This Afghan family's cooking included many styles of rice specialties. My favourite was a spinach rice dish of a magnificent deep green colour.
The kabuli pilau was another dish that required a lot of technique in its preparation and was cooked with much attention to detail and love. However, as you ate it, you wouldn’t even realise how technical the dish was, unless you’d been through the process of working with the cook. I loved that they put chunks of lamb in the middle of the rice. It was like finding a treasure, when you scoop up the pilau and get a big chunk of beautiful braised lamb.
What I’ve noticed in almost all of the houses that we’ve visited is that everyone owns a pressure cooker – they’re amazing. In case you weren’t alive in the '70s and don’t know what it is, a pressure cooker is an ingenious pot with an airtight lid, which cooks food that would normally take hours of slow-cooking (such as casseroles) in a really short time. Meats cooked in pressure cookers turn out beautifully tender. I’d personally love to sell my own range of pressure cookers and I reckon they should be brought back into fashion. Maybe they are and I just don’t know about it!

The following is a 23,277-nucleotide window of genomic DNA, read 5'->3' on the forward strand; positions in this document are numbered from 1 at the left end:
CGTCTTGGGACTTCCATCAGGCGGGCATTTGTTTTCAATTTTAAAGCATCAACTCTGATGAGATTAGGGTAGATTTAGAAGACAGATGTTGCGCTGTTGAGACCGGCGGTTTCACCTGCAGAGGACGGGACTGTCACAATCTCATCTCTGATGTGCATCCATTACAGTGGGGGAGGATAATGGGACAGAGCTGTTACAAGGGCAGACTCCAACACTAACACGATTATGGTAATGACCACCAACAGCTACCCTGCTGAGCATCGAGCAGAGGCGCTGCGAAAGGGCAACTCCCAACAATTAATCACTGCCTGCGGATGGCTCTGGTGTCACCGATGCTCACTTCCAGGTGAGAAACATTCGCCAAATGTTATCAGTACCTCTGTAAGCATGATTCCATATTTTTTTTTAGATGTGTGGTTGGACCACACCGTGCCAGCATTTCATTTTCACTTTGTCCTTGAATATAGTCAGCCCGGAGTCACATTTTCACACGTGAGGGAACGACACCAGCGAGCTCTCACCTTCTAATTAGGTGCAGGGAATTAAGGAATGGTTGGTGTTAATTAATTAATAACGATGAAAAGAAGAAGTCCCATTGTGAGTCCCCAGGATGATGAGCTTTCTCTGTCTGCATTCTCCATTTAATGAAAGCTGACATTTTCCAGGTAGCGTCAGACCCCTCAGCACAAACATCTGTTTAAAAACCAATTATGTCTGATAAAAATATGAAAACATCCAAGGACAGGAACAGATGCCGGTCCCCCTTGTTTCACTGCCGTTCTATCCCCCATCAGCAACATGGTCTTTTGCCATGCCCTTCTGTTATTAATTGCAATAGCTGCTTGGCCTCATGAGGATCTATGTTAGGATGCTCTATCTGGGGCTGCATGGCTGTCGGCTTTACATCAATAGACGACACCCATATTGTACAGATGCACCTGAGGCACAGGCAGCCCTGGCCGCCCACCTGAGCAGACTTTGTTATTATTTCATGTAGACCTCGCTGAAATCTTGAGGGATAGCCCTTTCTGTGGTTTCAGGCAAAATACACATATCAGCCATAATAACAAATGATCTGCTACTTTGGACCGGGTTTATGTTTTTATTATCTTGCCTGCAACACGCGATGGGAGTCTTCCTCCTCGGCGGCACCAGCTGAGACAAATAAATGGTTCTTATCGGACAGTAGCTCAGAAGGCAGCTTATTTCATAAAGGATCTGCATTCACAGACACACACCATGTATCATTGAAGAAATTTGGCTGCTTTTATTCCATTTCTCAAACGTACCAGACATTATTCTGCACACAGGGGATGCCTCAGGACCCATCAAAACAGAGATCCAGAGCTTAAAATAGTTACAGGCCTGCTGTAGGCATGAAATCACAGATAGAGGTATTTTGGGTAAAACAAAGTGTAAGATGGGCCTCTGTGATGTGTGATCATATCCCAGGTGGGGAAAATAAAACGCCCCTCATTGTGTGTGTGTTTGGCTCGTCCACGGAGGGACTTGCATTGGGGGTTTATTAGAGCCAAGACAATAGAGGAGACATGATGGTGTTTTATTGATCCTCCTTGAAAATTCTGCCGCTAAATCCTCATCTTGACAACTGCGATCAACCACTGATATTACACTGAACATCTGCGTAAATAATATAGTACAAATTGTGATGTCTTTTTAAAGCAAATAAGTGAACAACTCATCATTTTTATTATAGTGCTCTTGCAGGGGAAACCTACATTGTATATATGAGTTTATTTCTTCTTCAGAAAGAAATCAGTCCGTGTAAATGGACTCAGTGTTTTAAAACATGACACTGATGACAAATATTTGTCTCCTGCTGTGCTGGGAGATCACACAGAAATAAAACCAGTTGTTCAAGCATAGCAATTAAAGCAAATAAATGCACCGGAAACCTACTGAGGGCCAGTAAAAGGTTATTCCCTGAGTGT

Dr Rahman took me to his favourite Afghani bakery in Auburn. It seemed like people came from all over Sydney to buy bread from this particular bakery. I had a great time with the bakers, who let me roll and shape the dough and then bake it in the big tandoori oven. The heat was intense!
It was a bit of a debacle on the night of the feast, as the heavens opened and it rained at times we were meant to be shooting. Everything was set up outside under a tent. All the men staying on rugs outside, huddled together under this tarp, were quite a sight to behold! I remember sitting, eating curry with wet trousers and thinking, “This wasn’t in the contract, either!” The musicians were brilliant – they created beautiful sounds and were really talented. I loved the little Indian drum that they were playing, which was a kind of bongo.